Monday, January 31, 2011

The Intricacies of the Romanian Postal System

Even after living here for two years I still am learning new information about the Romanian postal system. And yes, I'm usually learning because I'm doing something wrong.

Here's the deal.
My "local" post office is about a 7 minute walk up a hill. It's not the closest one to me, but it's the one to which I receive mail. Some kinds of mail. I receive regular letters at my house as we would in the US. But if I would receive any kind of domestic packages or large envelope from anywhere (like, say a padded envelope from the US in which someone sends me some candy), or if I receive a box from anywhere that has BOOKS in it, that is what's different. All those things go to my "local" post office. But those are not actually things I often receive. So I had no idea about any of that for the longest time. Or that that post office even was "mine".


When I receive a package (as I've blogged about before) I get a little paper notification in my mailbox at home. On which is invariably scribbled something indecipherable, telling me that I have a package and where I should get it, which was for the longest time always at the customs post office across town, so I assumed that was the only option. Over time I learned all of the aforementioned differences as I received envelopes vs boxes, books vs not-books, domestic vs international, and all the combinations thereabouts which would determine whether I should go to the "local" post office or the "customs" post office. Which are on opposite sides of the city, so it's preferable to go to the right one the first time around. So I think (but am not entirely SURE) I understand the processes for receiving mail.

Until the other day, however, the only itemss I've sent from here are individual letters and large envelopes filled with letters. Little did I know that the world of SENDING is as complex as RECEIVING. However, I naively assumed that because I have sent envelopes that it would all be the same. Silly rabbit, Trix are for kids. Firstly, because I had always been able to send padded envelopes from any post office, I assumed the same was true for boxes. Oh but no. You can only send boxes internationally from ONE post office, the customs one, the one on the other side of the city. When I tried to send the box from the post office at the mall near my house (which I always go to when sending mail) a woman was helping me in my confused state, but the man who works there was ALSO speaking to me. All I could make out from what he said as I tried to simultaneously understand both of their Romanian was "You're old. Why don't you understand?" And I was all, what does he even mean that I'm old? I'm not old.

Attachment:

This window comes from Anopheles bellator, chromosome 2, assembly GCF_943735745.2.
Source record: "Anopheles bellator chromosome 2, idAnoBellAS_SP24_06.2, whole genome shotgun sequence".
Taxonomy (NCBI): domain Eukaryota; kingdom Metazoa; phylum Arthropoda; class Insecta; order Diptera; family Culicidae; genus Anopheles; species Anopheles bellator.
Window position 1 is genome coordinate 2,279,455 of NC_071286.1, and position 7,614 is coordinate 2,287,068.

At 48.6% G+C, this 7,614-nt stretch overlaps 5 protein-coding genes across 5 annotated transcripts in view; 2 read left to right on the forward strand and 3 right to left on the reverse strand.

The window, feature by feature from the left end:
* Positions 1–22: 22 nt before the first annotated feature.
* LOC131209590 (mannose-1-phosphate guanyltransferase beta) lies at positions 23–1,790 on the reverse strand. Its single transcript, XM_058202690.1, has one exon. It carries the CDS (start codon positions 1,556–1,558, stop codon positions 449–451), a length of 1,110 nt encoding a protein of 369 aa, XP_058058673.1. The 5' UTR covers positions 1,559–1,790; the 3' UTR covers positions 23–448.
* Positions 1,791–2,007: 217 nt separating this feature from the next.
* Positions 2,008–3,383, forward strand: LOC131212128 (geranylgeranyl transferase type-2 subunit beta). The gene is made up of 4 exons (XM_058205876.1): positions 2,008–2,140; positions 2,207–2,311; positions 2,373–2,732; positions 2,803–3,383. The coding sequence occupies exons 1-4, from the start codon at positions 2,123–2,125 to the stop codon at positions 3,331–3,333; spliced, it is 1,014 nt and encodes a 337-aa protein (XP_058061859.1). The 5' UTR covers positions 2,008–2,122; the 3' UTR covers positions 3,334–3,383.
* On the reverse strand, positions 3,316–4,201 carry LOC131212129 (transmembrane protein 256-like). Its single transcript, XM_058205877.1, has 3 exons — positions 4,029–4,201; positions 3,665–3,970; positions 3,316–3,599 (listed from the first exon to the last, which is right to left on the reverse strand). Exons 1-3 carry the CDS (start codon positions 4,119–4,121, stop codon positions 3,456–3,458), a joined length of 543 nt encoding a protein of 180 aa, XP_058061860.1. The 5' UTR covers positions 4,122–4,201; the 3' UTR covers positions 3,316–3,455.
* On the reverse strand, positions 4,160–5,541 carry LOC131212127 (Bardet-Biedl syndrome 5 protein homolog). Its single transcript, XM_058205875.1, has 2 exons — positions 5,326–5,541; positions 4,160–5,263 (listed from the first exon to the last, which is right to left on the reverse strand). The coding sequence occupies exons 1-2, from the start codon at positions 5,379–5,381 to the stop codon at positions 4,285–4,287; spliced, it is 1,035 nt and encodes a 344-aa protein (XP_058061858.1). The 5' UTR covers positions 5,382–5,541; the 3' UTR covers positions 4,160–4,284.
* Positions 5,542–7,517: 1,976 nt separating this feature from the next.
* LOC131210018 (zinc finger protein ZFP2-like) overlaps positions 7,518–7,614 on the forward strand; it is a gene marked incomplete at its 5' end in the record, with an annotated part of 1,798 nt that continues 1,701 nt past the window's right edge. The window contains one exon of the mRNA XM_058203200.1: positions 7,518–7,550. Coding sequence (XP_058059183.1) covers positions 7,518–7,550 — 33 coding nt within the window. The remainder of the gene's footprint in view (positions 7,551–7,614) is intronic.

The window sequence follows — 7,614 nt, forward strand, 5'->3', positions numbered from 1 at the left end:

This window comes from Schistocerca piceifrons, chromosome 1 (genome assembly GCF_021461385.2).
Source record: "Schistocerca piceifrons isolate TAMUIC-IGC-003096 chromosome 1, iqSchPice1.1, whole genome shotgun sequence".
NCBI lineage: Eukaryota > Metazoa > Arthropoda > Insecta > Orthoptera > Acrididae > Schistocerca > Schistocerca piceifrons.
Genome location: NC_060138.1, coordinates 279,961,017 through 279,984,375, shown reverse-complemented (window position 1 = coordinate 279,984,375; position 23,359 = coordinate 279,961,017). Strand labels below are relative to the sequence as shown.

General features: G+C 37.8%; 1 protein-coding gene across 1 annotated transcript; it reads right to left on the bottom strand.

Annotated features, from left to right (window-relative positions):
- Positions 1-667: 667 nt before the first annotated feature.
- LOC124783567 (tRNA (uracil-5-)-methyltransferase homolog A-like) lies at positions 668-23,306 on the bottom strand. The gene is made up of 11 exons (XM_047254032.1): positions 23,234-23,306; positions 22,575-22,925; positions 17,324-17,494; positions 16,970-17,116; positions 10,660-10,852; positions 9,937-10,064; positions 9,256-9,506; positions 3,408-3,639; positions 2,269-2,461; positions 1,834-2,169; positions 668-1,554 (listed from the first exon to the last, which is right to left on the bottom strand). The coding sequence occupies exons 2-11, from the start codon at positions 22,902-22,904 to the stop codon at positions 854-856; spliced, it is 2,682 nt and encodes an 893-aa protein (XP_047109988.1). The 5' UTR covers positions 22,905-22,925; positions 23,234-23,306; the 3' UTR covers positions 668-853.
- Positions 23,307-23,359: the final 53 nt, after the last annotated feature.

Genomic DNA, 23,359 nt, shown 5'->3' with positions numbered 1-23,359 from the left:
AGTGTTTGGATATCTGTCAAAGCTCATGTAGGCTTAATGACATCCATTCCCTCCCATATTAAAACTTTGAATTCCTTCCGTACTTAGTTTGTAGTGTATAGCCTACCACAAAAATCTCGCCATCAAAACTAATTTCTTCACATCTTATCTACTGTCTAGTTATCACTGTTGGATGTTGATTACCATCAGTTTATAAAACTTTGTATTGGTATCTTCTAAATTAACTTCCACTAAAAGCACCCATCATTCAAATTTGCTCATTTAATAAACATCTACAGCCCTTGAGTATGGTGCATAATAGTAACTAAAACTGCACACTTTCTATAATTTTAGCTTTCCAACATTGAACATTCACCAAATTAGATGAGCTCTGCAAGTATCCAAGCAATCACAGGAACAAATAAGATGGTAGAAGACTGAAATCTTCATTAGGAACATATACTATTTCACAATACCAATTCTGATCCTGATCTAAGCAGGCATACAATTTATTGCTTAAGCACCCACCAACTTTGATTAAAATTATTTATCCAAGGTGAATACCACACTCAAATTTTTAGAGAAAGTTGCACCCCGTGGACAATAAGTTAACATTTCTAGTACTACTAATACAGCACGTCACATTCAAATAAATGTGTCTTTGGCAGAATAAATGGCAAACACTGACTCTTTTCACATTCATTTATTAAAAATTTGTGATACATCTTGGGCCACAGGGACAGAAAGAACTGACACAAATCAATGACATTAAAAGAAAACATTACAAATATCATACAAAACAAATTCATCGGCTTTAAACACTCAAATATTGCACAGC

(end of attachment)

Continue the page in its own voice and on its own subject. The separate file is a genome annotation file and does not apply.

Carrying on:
Then it hit me- I'm "old" in the sense that I've been in Romania for a long time. Which of course they know because I'm the ridiculous person who goes in there all the time invariably causing a bit of ruckus with my kindergarten-level Romanian and wanting them to do things like fax 3 pieces of paper to America. So why do I not know how to send a box? Noted, sir. I probably should know that envelopes and boxes have different sending protocol. And that if I want to send a box it must be covered in white paper. Except I don't.

And even though the customs post office is open until 6, if you show up at 4:50, having taken a cab across town in order to get there in time in case they actually close at 5, you can't send your package. Why? I don't know. And I didn't try to figure that out, because I found out something NEW and more urgently requiring my attention. Namely that there is a new rule that says you can only send packages to America that are under 1 pound. Including the weight of the box, stamps, and paperwork. Nothing more. No exceptions. Seriously? Seriously. Apparently it's because the Romanian postal system doesn't have something sufficient to scan the box contents, and since America is not so much interested in the possibility of drugs and bombs entering its borders, they make rules like this. 

But you see, I've already purchased 12 small Valentine's Day gifts for a little exchange with some friends back home, and written 25 letters to various individuals, all of which I want to send in a box together. Too bad Lizo, cause all that weighs 1.3 pounds. So now I need to send the letters in a large padded envelope, which has an unlimited weight allowance, but is only supposed to contain papers, and then send the V-Day gifts in a smaller box. But not now, because the customs office is closed before they're closed. Which is apparently written somewhere in Romanian in small print on the door. Again, I probably should know these things. But I don't. 

The next day I find out that while the 25 letters in a padded envelope plus a few of the gifts (totaling .8 pounds) cost 16 lei to send, the box with the remaining gifts (totaling a half pound) costs 56 lei. Yes, yes indeed. Why you may ask did I not just send it all in the padded envelope, if it is indeed cheaper and doesn't have a weight limit? Good question. Because some of the items would not fit in an envelope. And I was concerned they would send it back, since I was told envelopes could only contain letters. It may yet be returned, since I did stick in a few extras. We shall see. In the end, I just won't know until I know. Which seems to be the way things work around here. And ya know what? That's ok.

1 comment:

cwatts said...

The postal system- yes! And it's not just the Romanian postal system with that 1 pound rule. A friend in Russia is trying to send me a book, which weighs over 500 grams, so they wouldn't let her mail it. The Russian postal people said it's a US rule. Which seems silly because a few years ago we could ship boxes of clothes/books home if suitcases were too heavy. Sad day! Fedex must be making a killing.